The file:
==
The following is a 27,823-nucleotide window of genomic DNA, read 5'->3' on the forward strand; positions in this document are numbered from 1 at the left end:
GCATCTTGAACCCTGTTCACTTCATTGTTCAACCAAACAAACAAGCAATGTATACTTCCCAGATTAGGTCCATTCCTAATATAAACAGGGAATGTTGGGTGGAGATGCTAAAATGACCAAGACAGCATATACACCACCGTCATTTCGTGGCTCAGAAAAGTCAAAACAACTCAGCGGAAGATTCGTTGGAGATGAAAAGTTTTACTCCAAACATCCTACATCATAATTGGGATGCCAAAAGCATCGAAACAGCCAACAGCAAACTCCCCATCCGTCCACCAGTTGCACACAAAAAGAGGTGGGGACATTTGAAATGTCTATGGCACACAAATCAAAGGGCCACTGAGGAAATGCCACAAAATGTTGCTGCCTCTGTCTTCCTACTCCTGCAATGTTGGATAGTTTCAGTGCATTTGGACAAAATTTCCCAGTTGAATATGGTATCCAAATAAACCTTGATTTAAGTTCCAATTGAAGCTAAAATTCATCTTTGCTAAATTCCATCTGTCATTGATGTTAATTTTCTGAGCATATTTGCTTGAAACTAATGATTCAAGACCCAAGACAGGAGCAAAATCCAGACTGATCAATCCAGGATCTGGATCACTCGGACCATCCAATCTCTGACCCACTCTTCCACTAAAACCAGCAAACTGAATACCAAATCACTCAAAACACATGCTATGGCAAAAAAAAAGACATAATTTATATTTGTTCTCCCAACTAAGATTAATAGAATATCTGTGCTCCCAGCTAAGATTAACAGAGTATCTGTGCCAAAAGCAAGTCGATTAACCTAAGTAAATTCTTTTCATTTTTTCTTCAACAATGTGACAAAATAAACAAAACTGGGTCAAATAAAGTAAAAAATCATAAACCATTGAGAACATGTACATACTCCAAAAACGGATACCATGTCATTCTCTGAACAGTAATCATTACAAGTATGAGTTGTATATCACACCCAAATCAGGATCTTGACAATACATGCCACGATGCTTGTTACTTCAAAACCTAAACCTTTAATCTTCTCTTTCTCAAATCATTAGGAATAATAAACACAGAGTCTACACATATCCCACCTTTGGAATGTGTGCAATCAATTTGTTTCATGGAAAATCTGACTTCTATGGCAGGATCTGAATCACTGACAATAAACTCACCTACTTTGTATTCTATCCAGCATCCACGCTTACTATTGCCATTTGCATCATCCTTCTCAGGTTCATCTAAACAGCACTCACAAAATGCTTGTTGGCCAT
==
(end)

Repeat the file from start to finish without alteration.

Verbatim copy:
The following is a 27,823-nucleotide window of genomic DNA, read 5'->3' on the forward strand; positions in this document are numbered from 1 at the left end:
GCATCTTGAACCCTGTTCACTTCATTGTTCAACCAAACAAACAAGCAATGTATACTTCCCAGATTAGGTCCATTCCTAATATAAACAGGGAATGTTGGGTGGAGATGCTAAAATGACCAAGACAGCATATACACCACCGTCATTTCGTGGCTCAGAAAAGTCAAAACAACTCAGCGGAAGATTCGTTGGAGATGAAAAGTTTTACTCCAAACATCCTACATCATAATTGGGATGCCAAAAGCATCGAAACAGCCAACAGCAAACTCCCCATCCGTCCACCAGTTGCACACAAAAAGAGGTGGGGACATTTGAAATGTCTATGGCACACAAATCAAAGGGCCACTGAGGAAATGCCACAAAATGTTGCTGCCTCTGTCTTCCTACTCCTGCAATGTTGGATAGTTTCAGTGCATTTGGACAAAATTTCCCAGTTGAATATGGTATCCAAATAAACCTTGATTTAAGTTCCAATTGAAGCTAAAATTCATCTTTGCTAAATTCCATCTGTCATTGATGTTAATTTTCTGAGCATATTTGCTTGAAACTAATGATTCAAGACCCAAGACAGGAGCAAAATCCAGACTGATCAATCCAGGATCTGGATCACTCGGACCATCCAATCTCTGACCCACTCTTCCACTAAAACCAGCAAACTGAATACCAAATCACTCAAAACACATGCTATGGCAAAAAAAAAGACATAATTTATATTTGTTCTCCCAACTAAGATTAATAGAATATCTGTGCTCCCAGCTAAGATTAACAGAGTATCTGTGCCAAAAGCAAGTCGATTAACCTAAGTAAATTCTTTTCATTTTTTCTTCAACAATGTGACAAAATAAACAAAACTGGGTCAAATAAAGTAAAAAATCATAAACCATTGAGAACATGTACATACTCCAAAAACGGATACCATGTCATTCTCTGAACAGTAATCATTACAAGTATGAGTTGTATATCACACCCAAATCAGGATCTTGACAATACATGCCACGATGCTTGTTACTTCAAAACCTAAACCTTTAATCTTCTCTTTCTCAAATCATTAGGAATAATAAACACAGAGTCTACACATATCCCACCTTTGGAATGTGTGCAATCAATTTGTTTCATGGAAAATCTGACTTCTATGGCAGGATCTGAATCACTGACAATAAACTCACCTACTTTGTATTCTATCCAGCATCCACGCTTACTATTGCCATTTGCATCATCCTTCTCAGGTTCATCTAAACAGCACTCACAAAATGCTTGTTGGCCAT